– simmilar and different –
Fipple flute is end-blown flute that can be found in traditional folk music of many cultures all over the world. In fipple flute the top end is stopped with a block (fipple) except for a small, flat opening for blowing, and there is a notch (duct) in the top side of the pipe near the blowing end. Good and well known examples of fipple flute are e.g. Recorder, NAF (Norht American Flute) and Irish tin whistle.
The Fujara is a kind of very long fipple flute. Although the voice creation is the same as in above mensioned fipple flutes, Fujara flute design is though quite different from traditional end blown fipple flute:
- Fujara flute stands out with its grand dimensions (appr. 1.7m / 67″ long) and due to its construction it is endowed with more bassier and softer sound than any other fipple flute available.
- Due to Fujara flute’s grand dimensions additional side pipe for air supply is needed – thus Fujara bass flute is no longer an end blown fipple flute…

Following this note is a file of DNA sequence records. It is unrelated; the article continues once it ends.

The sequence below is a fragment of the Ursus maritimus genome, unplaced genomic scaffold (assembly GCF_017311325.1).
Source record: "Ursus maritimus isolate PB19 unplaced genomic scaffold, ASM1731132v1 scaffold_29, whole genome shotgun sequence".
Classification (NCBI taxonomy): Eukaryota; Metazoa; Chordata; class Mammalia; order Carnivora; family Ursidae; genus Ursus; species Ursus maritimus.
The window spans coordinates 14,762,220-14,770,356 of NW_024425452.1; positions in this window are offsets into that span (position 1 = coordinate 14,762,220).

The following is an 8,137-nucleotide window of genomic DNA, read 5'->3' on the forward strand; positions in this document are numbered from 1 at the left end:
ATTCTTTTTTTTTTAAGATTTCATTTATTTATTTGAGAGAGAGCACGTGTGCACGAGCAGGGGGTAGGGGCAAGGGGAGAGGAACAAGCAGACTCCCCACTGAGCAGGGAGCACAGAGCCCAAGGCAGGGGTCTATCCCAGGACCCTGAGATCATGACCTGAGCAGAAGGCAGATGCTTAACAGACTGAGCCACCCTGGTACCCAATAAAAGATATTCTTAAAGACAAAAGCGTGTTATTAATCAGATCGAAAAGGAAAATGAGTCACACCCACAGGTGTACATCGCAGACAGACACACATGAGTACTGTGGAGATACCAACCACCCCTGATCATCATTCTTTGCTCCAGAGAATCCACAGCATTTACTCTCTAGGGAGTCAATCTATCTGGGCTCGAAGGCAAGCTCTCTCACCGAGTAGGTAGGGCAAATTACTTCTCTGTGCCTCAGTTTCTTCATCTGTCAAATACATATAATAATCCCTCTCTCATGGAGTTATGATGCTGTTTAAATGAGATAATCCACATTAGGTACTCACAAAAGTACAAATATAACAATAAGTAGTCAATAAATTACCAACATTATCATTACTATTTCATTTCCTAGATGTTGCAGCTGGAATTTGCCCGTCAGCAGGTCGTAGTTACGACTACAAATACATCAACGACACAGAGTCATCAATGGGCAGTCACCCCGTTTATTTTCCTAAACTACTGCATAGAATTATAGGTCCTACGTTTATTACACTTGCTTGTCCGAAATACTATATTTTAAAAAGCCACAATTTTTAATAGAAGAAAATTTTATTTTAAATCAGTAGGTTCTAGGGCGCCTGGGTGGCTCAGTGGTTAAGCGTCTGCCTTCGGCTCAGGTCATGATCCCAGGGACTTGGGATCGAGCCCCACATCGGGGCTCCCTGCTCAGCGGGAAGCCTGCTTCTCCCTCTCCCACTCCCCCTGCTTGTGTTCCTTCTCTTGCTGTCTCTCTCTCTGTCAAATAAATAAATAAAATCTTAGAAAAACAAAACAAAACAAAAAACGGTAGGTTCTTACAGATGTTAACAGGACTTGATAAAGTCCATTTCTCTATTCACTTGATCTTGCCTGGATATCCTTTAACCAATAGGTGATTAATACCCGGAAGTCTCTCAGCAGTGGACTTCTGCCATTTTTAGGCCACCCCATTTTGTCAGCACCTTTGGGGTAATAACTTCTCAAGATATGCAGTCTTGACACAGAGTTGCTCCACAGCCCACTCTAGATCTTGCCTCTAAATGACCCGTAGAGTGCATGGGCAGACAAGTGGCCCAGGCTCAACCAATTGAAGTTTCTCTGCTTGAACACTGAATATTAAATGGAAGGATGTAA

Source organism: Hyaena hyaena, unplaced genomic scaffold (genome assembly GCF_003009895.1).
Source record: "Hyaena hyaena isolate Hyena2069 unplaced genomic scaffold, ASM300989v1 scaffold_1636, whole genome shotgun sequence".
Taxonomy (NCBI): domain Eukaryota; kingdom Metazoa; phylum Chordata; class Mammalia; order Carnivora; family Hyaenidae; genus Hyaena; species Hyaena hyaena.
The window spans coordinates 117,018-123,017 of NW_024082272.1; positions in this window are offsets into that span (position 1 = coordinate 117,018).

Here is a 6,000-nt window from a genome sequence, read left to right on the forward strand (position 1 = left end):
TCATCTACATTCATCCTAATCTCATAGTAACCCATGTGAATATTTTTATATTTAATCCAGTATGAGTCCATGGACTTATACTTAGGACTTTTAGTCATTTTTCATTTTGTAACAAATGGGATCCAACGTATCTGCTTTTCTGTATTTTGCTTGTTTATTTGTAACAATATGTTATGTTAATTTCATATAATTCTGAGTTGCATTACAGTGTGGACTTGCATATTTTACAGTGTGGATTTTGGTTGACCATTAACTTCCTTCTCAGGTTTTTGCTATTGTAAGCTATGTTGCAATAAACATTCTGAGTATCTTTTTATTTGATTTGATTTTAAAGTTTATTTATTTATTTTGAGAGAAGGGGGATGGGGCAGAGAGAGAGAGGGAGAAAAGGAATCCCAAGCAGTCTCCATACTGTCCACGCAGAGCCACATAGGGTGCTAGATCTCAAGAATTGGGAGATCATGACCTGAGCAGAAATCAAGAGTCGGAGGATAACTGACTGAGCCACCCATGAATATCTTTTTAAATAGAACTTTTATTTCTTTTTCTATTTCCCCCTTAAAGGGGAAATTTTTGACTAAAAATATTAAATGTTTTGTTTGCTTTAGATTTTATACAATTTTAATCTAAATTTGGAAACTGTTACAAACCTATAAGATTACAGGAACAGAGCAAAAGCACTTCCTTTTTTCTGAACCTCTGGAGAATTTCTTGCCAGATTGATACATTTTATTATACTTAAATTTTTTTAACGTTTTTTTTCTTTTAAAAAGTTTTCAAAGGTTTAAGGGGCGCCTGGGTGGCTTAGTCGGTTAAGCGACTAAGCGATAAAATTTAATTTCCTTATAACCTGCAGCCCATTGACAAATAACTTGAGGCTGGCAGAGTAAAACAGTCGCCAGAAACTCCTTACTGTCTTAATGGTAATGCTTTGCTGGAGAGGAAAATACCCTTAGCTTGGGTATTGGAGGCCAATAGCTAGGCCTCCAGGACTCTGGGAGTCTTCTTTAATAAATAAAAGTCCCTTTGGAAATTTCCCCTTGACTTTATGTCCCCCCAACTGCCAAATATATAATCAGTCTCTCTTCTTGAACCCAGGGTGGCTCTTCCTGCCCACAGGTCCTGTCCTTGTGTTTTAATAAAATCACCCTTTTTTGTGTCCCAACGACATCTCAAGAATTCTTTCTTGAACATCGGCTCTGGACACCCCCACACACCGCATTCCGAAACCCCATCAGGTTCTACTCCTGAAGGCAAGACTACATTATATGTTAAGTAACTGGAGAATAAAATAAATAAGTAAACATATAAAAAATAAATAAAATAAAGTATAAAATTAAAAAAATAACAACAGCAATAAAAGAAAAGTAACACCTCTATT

- On contrary to recorder, NAF or Irish whistle is the Fujara an overtone flute. This makes the playing technique quite different where the most important role plays the player’s breath, not the fingerings.
Special Fujara design and master craftmanship developed and refined over centuries, allow Fujara flute to play much wider spectrum of overtones than any other fipple flute. This also determines Fujara playing techinque which is rather different from standard fipple flute playing techinque.
Standard fipple flute designs like e.g. NAF, recorder or Irish tin whistle can play in first or second overtone series only and the melody is played out mainly by fingering. On contrary, the Fujara fipple flute is capable to play in 12 overtone series and the melody is mostly played by overblowing the instrument and thus reaching various overtones.
E.g. recorder – sdandard fipple flute – has 9 holes and the height of the tone is decided mainly by fingering the vents. Fujara flute has only 3 holes (vents) but the height of the tone is decided mainly by the strength of in-blown air.
This makes the Fujara flute playing technique very natural and easy to learn for anybody.
Fujara flute’s beautiful voice sounding in perfect harmony with the player’s breath give a very satisfactory feeling even for the very beginner and make the learning process fun, interesting and thus easy. Moreover, every fujara flute is “naturaly” tuned to itself while the fujara flute’s scale is mostly created by overblowing the overtones. Put simply, Fujara won’t let you play bad even at the very beginning.
Still, Fujara is capable to play pure diatonic major scale in two octaves, on G fujara from g(G3) to g2(G5).